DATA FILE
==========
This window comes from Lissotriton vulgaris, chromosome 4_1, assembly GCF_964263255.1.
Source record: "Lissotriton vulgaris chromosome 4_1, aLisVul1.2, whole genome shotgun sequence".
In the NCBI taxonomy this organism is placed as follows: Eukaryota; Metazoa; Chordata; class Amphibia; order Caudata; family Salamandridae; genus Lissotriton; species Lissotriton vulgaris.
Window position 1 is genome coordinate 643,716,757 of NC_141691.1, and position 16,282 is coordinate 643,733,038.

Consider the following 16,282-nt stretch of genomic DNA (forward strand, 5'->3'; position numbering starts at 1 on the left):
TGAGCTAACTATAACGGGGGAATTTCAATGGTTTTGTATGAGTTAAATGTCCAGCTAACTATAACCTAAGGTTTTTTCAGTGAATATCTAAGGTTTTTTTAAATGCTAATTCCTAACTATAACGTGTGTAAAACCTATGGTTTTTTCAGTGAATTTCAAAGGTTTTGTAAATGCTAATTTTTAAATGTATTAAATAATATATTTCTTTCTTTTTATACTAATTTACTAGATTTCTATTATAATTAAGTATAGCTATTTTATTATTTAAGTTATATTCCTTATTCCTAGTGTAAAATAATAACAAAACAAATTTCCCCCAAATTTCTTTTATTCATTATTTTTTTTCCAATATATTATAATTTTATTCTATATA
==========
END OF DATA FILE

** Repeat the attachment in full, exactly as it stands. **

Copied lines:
This window comes from Lissotriton vulgaris, chromosome 4_1, assembly GCF_964263255.1.
Source record: "Lissotriton vulgaris chromosome 4_1, aLisVul1.2, whole genome shotgun sequence".
In the NCBI taxonomy this organism is placed as follows: Eukaryota; Metazoa; Chordata; class Amphibia; order Caudata; family Salamandridae; genus Lissotriton; species Lissotriton vulgaris.
Window position 1 is genome coordinate 643,716,757 of NC_141691.1, and position 16,282 is coordinate 643,733,038.

Consider the following 16,282-nt stretch of genomic DNA (forward strand, 5'->3'; position numbering starts at 1 on the left):
TGAGCTAACTATAACGGGGGAATTTCAATGGTTTTGTATGAGTTAAATGTCCAGCTAACTATAACCTAAGGTTTTTTCAGTGAATATCTAAGGTTTTTTTAAATGCTAATTCCTAACTATAACGTGTGTAAAACCTATGGTTTTTTCAGTGAATTTCAAAGGTTTTGTAAATGCTAATTTTTAAATGTATTAAATAATATATTTCTTTCTTTTTATACTAATTTACTAGATTTCTATTATAATTAAGTATAGCTATTTTATTATTTAAGTTATATTCCTTATTCCTAGTGTAAAATAATAACAAAACAAATTTCCCCCAAATTTCTTTTATTCATTATTTTTTTTCCAATATATTATAATTTTATTCTATATA